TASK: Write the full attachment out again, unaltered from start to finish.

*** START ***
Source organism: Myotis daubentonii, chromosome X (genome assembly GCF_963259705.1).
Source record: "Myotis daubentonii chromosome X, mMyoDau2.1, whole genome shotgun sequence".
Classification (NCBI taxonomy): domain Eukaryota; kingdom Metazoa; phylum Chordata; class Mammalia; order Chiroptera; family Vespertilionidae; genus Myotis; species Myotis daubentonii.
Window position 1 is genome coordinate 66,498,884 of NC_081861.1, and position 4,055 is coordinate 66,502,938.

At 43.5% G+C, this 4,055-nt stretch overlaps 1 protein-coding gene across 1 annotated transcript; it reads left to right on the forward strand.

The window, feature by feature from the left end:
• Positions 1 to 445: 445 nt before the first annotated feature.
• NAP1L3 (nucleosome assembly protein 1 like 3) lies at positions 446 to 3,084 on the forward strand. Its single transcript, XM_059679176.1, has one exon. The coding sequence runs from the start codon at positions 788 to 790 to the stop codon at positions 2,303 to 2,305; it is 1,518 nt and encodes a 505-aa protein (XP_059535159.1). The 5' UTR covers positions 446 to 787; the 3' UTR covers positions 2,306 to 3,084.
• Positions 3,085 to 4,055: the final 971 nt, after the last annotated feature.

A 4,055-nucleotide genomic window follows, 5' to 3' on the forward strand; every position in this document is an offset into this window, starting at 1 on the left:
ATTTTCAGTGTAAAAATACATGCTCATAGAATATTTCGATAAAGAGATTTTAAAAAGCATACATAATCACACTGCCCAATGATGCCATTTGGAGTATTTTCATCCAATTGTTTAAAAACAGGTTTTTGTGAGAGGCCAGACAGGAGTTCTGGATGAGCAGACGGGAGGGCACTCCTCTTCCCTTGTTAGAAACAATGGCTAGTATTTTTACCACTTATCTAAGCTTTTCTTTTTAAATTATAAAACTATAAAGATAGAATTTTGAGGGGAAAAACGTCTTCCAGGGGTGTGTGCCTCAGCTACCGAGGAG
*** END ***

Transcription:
Source organism: Myotis daubentonii, chromosome X (genome assembly GCF_963259705.1).
Source record: "Myotis daubentonii chromosome X, mMyoDau2.1, whole genome shotgun sequence".
Classification (NCBI taxonomy): domain Eukaryota; kingdom Metazoa; phylum Chordata; class Mammalia; order Chiroptera; family Vespertilionidae; genus Myotis; species Myotis daubentonii.
Window position 1 is genome coordinate 66,498,884 of NC_081861.1, and position 4,055 is coordinate 66,502,938.

At 43.5% G+C, this 4,055-nt stretch overlaps 1 protein-coding gene across 1 annotated transcript; it reads left to right on the forward strand.

The window, feature by feature from the left end:
• Positions 1 to 445: 445 nt before the first annotated feature.
• NAP1L3 (nucleosome assembly protein 1 like 3) lies at positions 446 to 3,084 on the forward strand. Its single transcript, XM_059679176.1, has one exon. The coding sequence runs from the start codon at positions 788 to 790 to the stop codon at positions 2,303 to 2,305; it is 1,518 nt and encodes a 505-aa protein (XP_059535159.1). The 5' UTR covers positions 446 to 787; the 3' UTR covers positions 2,306 to 3,084.
• Positions 3,085 to 4,055: the final 971 nt, after the last annotated feature.

A 4,055-nucleotide genomic window follows, 5' to 3' on the forward strand; every position in this document is an offset into this window, starting at 1 on the left:
ATTTTCAGTGTAAAAATACATGCTCATAGAATATTTCGATAAAGAGATTTTAAAAAGCATACATAATCACACTGCCCAATGATGCCATTTGGAGTATTTTCATCCAATTGTTTAAAAACAGGTTTTTGTGAGAGGCCAGACAGGAGTTCTGGATGAGCAGACGGGAGGGCACTCCTCTTCCCTTGTTAGAAACAATGGCTAGTATTTTTACCACTTATCTAAGCTTTTCTTTTTAAATTATAAAACTATAAAGATAGAATTTTGAGGGGAAAAACGTCTTCCAGGGGTGTGTGCCTCAGCTACCGAGGAG